Slow Potatos

The Spanish transplanted the spud to Europe in the 16th century, by way of the Canary Islands. Growing underground — bulbous, white, and strange — potatoes had image problems on the Continent at first. … The subterranean bizarreness of tuberous growth compared unfavorably to the airy, sunlit, wholesomeness of the familiar cereal grains — barley, rye, oats and wheat — that had sustained Europe for centuries.

The spud did not become a staple food in Europe until the 17th and 18th centuries, when warfare was widespread and frequent. Reader argues that this was no coincidence: Disruptions and upheavals inflicted by marauding armies changed the diet and tastes of the Continent, with massive demographic and economic consequences. When grain fields weren’t being torched or requisitioned, armies were camping on them or marching through them. It wasn’t a matter of choice but a lack of options that really dropped the potato onto Europe’s plate around 1700. While cereal grains were exposed to the ravages of war, potatoes were safely hidden in the ground and, when the tides of war receded, could be harvested and stored. This was when Europe discovered that the potato may be monotonous, but it is also extraordinarily nutritious, yielding four times more calories per acre than grain.

That is from a Post review of the book Potato.  Now my historian colleague John Nye tells me that since the potato took a lot more labor, it wasn’t really four times more productive.  And he’s pretty skeptical of the above story.  But still, I find it interesting that in what was basically a farming economy, a free more productive farm tech took so long to catch on, and even then perhaps only because of something largely incidental to its productivity.   The fact that such a thing is so hard to imagine today shows just how dramatically the industrial revolution has changed how we innovate.

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  • James Hubbard

    I don’t know if the above book discusses the fact that the potato was better suited for the cooler climate or not. The Little Ice Age has some information about the potato as well as some general commentary about farming practices during the time of the cooling.

  • http://timtyler.org/ Tim Tyler

    FWIW, orchards produce more calories per acre than grain or potatoes. Also harvesting is easier, and the ground needs little cultivation.

  • http://yudkowsky.net/ Eliezer Yudkowsky

    The last sentence is sarcasm, right? I can’t tell.

    I mean, we have, in fact, changed our ways over time; I recently visited Canberra and saw the traces of an Aboriginal culture that hadn’t gotten to the level of the bow and arrow in 30,000 years, though they had quite nicely carved stone axes. That was what impressed on me the counterintuitiveness of the idea that you could progress by inventing new things.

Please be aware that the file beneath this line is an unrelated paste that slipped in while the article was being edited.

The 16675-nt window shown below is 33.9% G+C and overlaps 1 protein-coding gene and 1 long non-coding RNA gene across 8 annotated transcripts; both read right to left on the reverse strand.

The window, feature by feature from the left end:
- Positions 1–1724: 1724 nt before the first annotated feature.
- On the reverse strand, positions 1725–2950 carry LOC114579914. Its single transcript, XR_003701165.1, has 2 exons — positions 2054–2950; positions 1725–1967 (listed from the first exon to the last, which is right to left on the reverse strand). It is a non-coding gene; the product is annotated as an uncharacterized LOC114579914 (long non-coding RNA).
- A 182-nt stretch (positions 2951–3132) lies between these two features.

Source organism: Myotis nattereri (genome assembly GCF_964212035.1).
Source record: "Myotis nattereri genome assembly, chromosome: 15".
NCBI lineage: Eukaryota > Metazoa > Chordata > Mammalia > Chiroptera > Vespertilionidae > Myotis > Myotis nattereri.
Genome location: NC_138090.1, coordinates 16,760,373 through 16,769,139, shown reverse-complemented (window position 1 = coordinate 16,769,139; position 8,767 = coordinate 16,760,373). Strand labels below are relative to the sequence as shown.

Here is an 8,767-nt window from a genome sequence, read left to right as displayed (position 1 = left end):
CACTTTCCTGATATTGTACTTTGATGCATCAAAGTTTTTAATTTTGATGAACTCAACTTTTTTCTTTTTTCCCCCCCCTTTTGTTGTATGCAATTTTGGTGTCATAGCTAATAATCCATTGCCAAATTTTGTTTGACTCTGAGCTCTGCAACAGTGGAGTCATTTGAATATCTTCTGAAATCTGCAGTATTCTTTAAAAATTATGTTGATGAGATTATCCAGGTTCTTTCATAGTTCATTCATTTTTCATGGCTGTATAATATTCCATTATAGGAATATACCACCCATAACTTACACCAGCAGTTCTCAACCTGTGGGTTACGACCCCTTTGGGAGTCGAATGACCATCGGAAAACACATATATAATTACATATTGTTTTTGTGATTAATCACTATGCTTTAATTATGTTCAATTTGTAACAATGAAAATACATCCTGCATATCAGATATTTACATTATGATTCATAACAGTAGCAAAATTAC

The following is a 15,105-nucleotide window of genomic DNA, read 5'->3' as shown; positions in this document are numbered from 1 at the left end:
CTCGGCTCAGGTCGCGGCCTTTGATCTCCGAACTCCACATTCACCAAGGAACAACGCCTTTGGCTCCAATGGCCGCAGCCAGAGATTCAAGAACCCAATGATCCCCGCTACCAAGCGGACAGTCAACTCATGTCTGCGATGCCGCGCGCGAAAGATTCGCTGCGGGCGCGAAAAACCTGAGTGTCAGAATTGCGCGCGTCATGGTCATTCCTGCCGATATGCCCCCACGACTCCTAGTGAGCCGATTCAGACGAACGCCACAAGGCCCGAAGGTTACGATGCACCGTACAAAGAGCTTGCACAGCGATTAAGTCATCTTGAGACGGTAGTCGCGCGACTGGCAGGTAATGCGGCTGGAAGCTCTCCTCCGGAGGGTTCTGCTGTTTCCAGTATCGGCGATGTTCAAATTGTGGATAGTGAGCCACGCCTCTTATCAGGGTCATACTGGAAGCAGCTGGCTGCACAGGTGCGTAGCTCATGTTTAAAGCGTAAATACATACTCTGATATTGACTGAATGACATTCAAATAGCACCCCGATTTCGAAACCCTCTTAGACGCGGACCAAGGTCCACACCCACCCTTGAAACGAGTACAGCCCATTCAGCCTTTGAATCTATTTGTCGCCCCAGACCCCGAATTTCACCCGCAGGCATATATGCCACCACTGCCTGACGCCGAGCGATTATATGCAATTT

But in our own time, there are plenty of clever innovations that are taking ridiculous amounts of time to catch on. The Shangri-La Diet comes to mind (it works two-thirds of the time, apparently, and there are plenty of people desperate to lose weight). I can think of other examples, but that’s one of the clearer-cut ones with an individual benefit – schooling innovations benefit only mere children rather than the parents who choose them, cryonics requires deductive thought to verify, etcetera.

  • http://t-a-w.blogspot.com/ Tomasz Wegrzanowski

    There’s hardly any evidence behind Shangri-La Diet diet compared to thousands of other similar-looking fad diets, and the book about it was published in 2006. It’s hardly a clear-cut example of “ridiculous amount of time to catch on”.

  • http://facelessbureaucrat.blogspot.com Bill Harshaw

    Some would argue the resistance to genetically modified crops and genetic engineering is a modern example which says humans can still be very short-sighted.

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  • CannibalSmith

    There are ways in which genetically modified crops do pose a threat. For example, you risk developing a plant so hardy that it conquers the world.

  • londenio

    I would like to build on Bill’s comment. I believe that much (not all) of the opposition to GM crops in Europe comes from misinformation generated and propagated by interests groups. Europeans use arguments against GM as a barrier of entry to crops from North and South America.

    It could be (i have no idea) that the potato story follows a similar mechanism. Groups with interests in cereal may have kept potatoes from taking off. I do not know how much I believe this explanation, but it is not impossible.

  • http://macroethics.blogspot.com nazgulnarsil

    a historical example of such a case would be hemp I believe. From what I’ve read it makes for a wonderful textile. The narcotic properties were an excuse to campaign against it by the textile industries who were heavily invested in cotton processing infrastructure.

    anyone know more on the subject? I’ve been inundated with rhetoric from both sides.

  • michael vassar

    Wouldn’t you say that such large deviations from what economics might predict call the usefulness of economics as more than a very crude first approximation of reality or a normative theory deeply into question?

  • nick

    …took so long to catch on, and even then perhaps only because of something largely incidental to its productivity.

    Security is not incidental to the overall productivity of an agricultural economy, and in wartime the security of crops is certainly not incidental to the farm’s productivity. When war is common the extra work needed to harvest potatoes is a feature, not a bug. This was especially true when, as in most of history, agriculture was the main source of wealth. See also Victor Davis Hanson’s book on the security of crops in ancient Greece.

    To think about or model this properly, one has to drop the typical economic assumption of voluntary transactions.